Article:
Cognitive Therapy for Suicide Prevention

Date: 2016
(For resources, this is the publication date. For programs, this is the date posted.)

Information

Type:  Program/Practice, Treatment/Services Program, Program with Evidence of Effectiveness
Costs: 

See the NREPP Listing.

Contact

See the NREPP Listing.

Cognitive Therapy for Suicide Prevention is a cognitive–behavioral psychotherapy program designed for patients who have previously attempted or thought of suicide. The intervention teaches patients skills to use alternative ways of thinking and behaving during episodes of suicidal crises and assists them in building a network of mental health services and social supports to prevent future suicide attempts. It is designed to be provided by individual therapists on a one-to-one basis. Therapists must have a master’s degree and must either be a licensed mental health provider or work under the supervision of a licensed mental health provider.

Designation as a "Program with Evidence of Effectiveness"

SPRC designated this intervention as a “program with evidence of effectiveness” based on its inclusion in SAMHSA’s National Registry of Evidence-Based Programs and Practices (NREPP)

Outcome(s) Reviewed (Evidence Rating)*

  • Depression and Depressive Symptoms (Effective)
  • Suicidal Thoughts and Behaviors (Promising)
  • Personal Resilience/Self-Concept (Promising)
  • Social Functioning/Competence (Promising)

Read more about this program’s ratings.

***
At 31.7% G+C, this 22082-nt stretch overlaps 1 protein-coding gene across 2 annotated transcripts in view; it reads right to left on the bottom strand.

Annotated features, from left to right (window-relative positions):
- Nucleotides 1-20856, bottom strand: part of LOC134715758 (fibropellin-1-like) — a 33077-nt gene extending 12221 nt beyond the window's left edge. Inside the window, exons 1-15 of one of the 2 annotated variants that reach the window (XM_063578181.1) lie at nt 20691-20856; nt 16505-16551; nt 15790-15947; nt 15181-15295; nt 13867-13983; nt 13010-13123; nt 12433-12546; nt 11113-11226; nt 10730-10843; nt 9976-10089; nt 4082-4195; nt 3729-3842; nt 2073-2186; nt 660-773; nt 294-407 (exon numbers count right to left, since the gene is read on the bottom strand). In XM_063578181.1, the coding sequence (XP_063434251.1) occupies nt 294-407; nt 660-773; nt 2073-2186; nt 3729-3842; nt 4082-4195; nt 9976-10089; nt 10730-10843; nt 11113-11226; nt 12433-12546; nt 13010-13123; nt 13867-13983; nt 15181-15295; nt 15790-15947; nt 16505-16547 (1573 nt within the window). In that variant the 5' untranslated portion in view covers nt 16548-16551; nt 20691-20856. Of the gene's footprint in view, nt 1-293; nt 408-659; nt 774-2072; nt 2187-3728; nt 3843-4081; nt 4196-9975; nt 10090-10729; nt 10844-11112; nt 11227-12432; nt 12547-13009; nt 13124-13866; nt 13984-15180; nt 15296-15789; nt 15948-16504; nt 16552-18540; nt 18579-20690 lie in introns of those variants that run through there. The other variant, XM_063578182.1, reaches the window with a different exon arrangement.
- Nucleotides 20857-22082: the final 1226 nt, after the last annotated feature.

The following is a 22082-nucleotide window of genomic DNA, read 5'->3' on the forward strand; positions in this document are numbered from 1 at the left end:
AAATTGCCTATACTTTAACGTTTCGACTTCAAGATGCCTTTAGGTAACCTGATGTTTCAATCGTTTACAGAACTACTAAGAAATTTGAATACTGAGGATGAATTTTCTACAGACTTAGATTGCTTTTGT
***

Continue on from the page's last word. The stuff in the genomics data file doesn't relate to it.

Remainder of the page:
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* NREPP changed its review criteria in 2015. This program was reviewed under the current criteria. To help practitioners find programs that fit their needs, NREPP reviews the evidence for specific outcomes, not overall programs. Each outcome is assigned an evidence rating of Effective, Promising, or Ineffective. A single program may have multiple outcomes with different ratings. When considering programs, we recommend (a) assessing whether the specific outcomes achieved by the program are a fit for your needs; and (b) examining the strength of evidence for each outcome.

2012 NSSP Objectives Addressed: 

Objective 8.3: Promote timely access to assessment, intervention, and effective care for individuals with a heightened risk for suicide.
Populations:  Adults, Young Adults Ages 18 to 25 Years, Adults Ages 26 to 55 Years, Older Adults
Settings:  Health Care, Behavioral Health Care, Outpatient Mental Health, Inpatient Mental Health
Strategies:  Effective Care/Treatment, Treatment